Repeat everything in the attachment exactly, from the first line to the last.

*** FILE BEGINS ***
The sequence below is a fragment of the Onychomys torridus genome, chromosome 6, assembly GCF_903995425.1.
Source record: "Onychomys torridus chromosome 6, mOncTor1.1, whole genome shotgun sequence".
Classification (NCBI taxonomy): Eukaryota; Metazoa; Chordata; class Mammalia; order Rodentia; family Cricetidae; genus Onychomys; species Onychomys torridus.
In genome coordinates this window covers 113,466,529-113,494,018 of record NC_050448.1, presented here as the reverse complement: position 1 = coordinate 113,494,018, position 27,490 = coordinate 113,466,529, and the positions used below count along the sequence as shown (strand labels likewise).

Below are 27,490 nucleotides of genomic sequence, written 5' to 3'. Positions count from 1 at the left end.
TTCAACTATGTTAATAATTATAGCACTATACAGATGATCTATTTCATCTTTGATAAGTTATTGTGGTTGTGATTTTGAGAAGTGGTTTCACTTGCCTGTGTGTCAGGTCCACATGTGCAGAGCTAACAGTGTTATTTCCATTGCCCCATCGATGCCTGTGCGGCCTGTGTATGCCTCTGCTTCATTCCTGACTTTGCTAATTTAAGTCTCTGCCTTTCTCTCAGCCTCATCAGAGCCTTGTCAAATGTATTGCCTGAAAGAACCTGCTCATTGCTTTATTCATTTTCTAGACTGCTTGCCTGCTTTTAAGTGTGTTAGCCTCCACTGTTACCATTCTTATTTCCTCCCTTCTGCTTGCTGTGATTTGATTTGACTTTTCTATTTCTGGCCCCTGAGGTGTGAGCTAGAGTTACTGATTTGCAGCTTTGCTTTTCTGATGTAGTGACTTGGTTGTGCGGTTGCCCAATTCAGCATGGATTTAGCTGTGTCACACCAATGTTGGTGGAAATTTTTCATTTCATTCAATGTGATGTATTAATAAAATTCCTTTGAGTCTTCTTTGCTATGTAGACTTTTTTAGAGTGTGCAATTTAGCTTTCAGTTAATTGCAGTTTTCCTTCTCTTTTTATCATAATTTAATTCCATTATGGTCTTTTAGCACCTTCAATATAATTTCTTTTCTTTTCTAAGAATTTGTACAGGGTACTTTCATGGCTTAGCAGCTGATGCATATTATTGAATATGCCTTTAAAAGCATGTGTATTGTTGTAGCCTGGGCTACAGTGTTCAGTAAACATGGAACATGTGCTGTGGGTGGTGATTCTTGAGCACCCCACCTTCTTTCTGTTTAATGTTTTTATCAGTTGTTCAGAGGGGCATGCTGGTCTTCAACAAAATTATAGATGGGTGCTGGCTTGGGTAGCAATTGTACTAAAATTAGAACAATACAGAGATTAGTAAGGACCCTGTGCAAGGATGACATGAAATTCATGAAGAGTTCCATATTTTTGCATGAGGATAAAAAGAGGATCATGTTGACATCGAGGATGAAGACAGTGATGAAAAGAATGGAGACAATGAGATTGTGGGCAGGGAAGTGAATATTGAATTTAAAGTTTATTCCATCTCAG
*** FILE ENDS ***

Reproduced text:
The sequence below is a fragment of the Onychomys torridus genome, chromosome 6, assembly GCF_903995425.1.
Source record: "Onychomys torridus chromosome 6, mOncTor1.1, whole genome shotgun sequence".
Classification (NCBI taxonomy): Eukaryota; Metazoa; Chordata; class Mammalia; order Rodentia; family Cricetidae; genus Onychomys; species Onychomys torridus.
In genome coordinates this window covers 113,466,529-113,494,018 of record NC_050448.1, presented here as the reverse complement: position 1 = coordinate 113,494,018, position 27,490 = coordinate 113,466,529, and the positions used below count along the sequence as shown (strand labels likewise).

Below are 27,490 nucleotides of genomic sequence, written 5' to 3'. Positions count from 1 at the left end.
TTCAACTATGTTAATAATTATAGCACTATACAGATGATCTATTTCATCTTTGATAAGTTATTGTGGTTGTGATTTTGAGAAGTGGTTTCACTTGCCTGTGTGTCAGGTCCACATGTGCAGAGCTAACAGTGTTATTTCCATTGCCCCATCGATGCCTGTGCGGCCTGTGTATGCCTCTGCTTCATTCCTGACTTTGCTAATTTAAGTCTCTGCCTTTCTCTCAGCCTCATCAGAGCCTTGTCAAATGTATTGCCTGAAAGAACCTGCTCATTGCTTTATTCATTTTCTAGACTGCTTGCCTGCTTTTAAGTGTGTTAGCCTCCACTGTTACCATTCTTATTTCCTCCCTTCTGCTTGCTGTGATTTGATTTGACTTTTCTATTTCTGGCCCCTGAGGTGTGAGCTAGAGTTACTGATTTGCAGCTTTGCTTTTCTGATGTAGTGACTTGGTTGTGCGGTTGCCCAATTCAGCATGGATTTAGCTGTGTCACACCAATGTTGGTGGAAATTTTTCATTTCATTCAATGTGATGTATTAATAAAATTCCTTTGAGTCTTCTTTGCTATGTAGACTTTTTTAGAGTGTGCAATTTAGCTTTCAGTTAATTGCAGTTTTCCTTCTCTTTTTATCATAATTTAATTCCATTATGGTCTTTTAGCACCTTCAATATAATTTCTTTTCTTTTCTAAGAATTTGTACAGGGTACTTTCATGGCTTAGCAGCTGATGCATATTATTGAATATGCCTTTAAAAGCATGTGTATTGTTGTAGCCTGGGCTACAGTGTTCAGTAAACATGGAACATGTGCTGTGGGTGGTGATTCTTGAGCACCCCACCTTCTTTCTGTTTAATGTTTTTATCAGTTGTTCAGAGGGGCATGCTGGTCTTCAACAAAATTATAGATGGGTGCTGGCTTGGGTAGCAATTGTACTAAAATTAGAACAATACAGAGATTAGTAAGGACCCTGTGCAAGGATGACATGAAATTCATGAAGAGTTCCATATTTTTGCATGAGGATAAAAAGAGGATCATGTTGACATCGAGGATGAAGACAGTGATGAAAAGAATGGAGACAATGAGATTGTGGGCAGGGAAGTGAATATTGAATTTAAAGTTTATTCCATCTCAG